When it comes to decorating, choosing paint color can really be a
challenge. While you may feel that there are so many choices you're bound to
find the right one, you may end up feeling that there are so many choices you
don't know where to start!
The tips here will really help you if you feel stumped by this
important choice. After all, the paint color will set the tone for the room.
It's great to collect paint chips when planning a room, but hold off making
final choices until you've developed an overall room scheme. Paint is available
in literally an infinite array of colors and is the most versatile element of
your room decor, the easiest to change, and the least expensive. Get ideas but
make the final decision after rugs, wallpaper, and fabrics are finalized.
Coordinate Decorating Samples
When you go shopping, you'll need to refer to your fabric, carpet, tile,
wallpaper, and trim samples constantly. Be sure to take everything with you
wherever you go. No tellng where you might see something wonderful.
Really Study the Colors
You'll find clues about the underlying tones of different shades of a color on
a full sample strip of coordinated colors. Even if you're not even considering
using a darker tone, look at all the colors carefully. Decide if the family of
colors is the direction you're headed with your color selection.
Tried and True Formula for Colors
If you're working with a print fabric, you'll probably be happier if you select
the coordinating wall paint color from the background of the print. Use the
deeper or brighter tones for accents throughout the room or adjacent spaces.
Trim it Out
More often than not, you'll select a shade of white or off-white for the
moldings, doors, and windows. If you're feeling brave, consider the palest
shade of color to coordinate with the walls. For a really striking look, try
lighter walls and dark tones or bright color for trim.
Choose the Paint Finish for the Job
paint finish might be best for your project. Matte or flat finishes hide wall
imperfections, but glossier finishes will reflect more light.
Warm or Cool?
Colors are often referred to as "warm" and "cool." Orange,
red, and pink are considered "warm" colors, while blues, greens, and
violet are thought to be "cool." Knowing the theory behind color can
help you select the right tone for the feel you're trying to achieve.
White is Not Always White
Trying to find the perfect white can be a challenge! Beiges and off-whites have
subtle color, so compare paint chips to your fabrics and flooring to determine
if a warmer pinkish or yellow-toned white -- or a cooler, bluer white -- is
best for your room.
Keep Notes as You Shop
It's a good idea to make a note on the back of the paint color cards, telling
yourself the name of the store where you picked it up, and the paint brand
whenever this information isn't printed there already.
Shed a Little Light
The best way to get a true view of a paint color is to look at it in many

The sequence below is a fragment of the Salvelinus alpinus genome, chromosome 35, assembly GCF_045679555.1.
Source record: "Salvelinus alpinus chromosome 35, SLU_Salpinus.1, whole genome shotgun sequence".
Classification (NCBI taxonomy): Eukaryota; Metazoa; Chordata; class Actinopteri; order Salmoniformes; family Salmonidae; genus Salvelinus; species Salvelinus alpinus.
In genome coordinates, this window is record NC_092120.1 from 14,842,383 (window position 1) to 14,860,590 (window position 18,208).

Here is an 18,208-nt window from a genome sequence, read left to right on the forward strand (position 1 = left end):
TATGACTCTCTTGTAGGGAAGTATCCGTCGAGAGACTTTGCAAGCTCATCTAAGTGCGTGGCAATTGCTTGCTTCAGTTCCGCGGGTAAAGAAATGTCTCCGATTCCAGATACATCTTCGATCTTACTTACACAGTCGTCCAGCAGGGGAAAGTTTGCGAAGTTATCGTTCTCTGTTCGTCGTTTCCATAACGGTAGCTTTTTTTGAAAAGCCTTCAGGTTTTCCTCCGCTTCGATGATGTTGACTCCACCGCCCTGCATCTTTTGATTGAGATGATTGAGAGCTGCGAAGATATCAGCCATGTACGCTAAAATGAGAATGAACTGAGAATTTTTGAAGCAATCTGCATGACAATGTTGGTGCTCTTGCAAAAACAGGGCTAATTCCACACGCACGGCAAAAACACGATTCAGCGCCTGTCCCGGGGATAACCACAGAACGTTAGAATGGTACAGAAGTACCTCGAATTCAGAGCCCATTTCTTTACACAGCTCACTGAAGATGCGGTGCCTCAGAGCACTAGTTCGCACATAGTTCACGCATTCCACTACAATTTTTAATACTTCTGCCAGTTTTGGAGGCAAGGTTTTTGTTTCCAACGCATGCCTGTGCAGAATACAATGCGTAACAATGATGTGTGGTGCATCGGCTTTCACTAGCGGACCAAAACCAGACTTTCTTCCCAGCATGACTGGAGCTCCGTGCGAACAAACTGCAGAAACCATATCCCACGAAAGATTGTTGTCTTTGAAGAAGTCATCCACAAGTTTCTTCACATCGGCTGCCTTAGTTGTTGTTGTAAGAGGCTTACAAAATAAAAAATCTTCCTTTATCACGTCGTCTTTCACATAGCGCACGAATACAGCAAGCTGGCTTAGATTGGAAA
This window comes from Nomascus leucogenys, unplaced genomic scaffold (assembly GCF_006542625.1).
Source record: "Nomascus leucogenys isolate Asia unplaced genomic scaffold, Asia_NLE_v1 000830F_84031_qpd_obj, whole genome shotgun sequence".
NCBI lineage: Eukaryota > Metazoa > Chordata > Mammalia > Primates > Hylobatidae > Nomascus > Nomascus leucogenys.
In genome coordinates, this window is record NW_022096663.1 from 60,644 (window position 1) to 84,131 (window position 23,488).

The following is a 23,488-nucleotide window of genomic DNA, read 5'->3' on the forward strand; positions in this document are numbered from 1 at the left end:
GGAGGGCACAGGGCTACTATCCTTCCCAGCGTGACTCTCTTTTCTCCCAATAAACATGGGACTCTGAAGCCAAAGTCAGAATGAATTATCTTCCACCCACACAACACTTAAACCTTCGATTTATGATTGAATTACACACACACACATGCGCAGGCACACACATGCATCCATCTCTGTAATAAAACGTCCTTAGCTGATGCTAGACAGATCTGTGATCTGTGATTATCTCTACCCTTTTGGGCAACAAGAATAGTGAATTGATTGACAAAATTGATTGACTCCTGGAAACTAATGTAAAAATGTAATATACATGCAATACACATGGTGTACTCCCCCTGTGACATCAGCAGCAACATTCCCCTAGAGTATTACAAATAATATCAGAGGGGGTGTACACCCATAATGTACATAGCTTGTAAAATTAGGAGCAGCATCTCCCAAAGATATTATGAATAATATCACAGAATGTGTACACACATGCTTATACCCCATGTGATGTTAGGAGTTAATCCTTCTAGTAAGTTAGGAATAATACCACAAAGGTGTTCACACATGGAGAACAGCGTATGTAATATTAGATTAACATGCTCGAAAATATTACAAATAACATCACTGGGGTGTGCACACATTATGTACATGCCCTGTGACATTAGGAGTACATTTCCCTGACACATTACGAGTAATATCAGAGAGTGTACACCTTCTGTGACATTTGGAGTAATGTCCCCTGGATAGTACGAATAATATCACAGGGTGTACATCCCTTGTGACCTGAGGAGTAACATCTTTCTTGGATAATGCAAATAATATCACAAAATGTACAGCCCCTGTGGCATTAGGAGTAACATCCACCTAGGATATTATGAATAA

lights. Take the paint chip outside to see it in natural light. Look at in
under an incandescent and fluorescent light. Best yet, take the paint chip,
fabrics, and accessories to the room in which they'll live. Check out the
Measuring Works Magic
Take your room measurements with you to the paint store or home center. The
professional at the store will help you determine the correct quantity of paint
to buy for your job. Or you might use your numbers to consult one of the handy
software paint estimator to get an
idea of how much paint you'll need for your project. Remember primer and trim
Ask, Ask, Ask!
For helpful paint advice, go both online and to your local paint store. Tell the paint
professional about your project and goals for your decorating project. Ask
which paint products they recommend, and why. Get information on specialty
paints such as low-odor, stain-killing primers, chalkboard paint, washable
paint, and many more.
Custom Color Matching
If you want to achieve a perfect match or find a truly unique color, your paint
store or home center offers custom color mixing. This makes it possible to
bring in a fabric swatch, painting, or other color reference, and have a paint
color created to be a perfect match. Visit Home Depot or Lowe's or call a local
hardware store to inquire.
Look Up to the Ceiling
Light colors are usualy most pleasing for a ceiling, because ceilings are seen
in shadow. If you'd like the ceiling to match the wall color, buy ceiling paint
one or two shades lighter than the wall color (on its color chip). Or, dilute
your wall color with white paint in a ratio of 25% color to 75% white.
Article source : http://interiordec.about.com.
Wouldn’t it be great to preview color combinations on your house, before spending a lot of money on paint?
You can, with a virtual painting program called Color Style Studio. Just point and click to see rooms,
furnishings, and house exteriors in so many different colors. Use this program to explore possibilities,
then test spot your chosen paints in a small area. Visit the home page of this software for more information.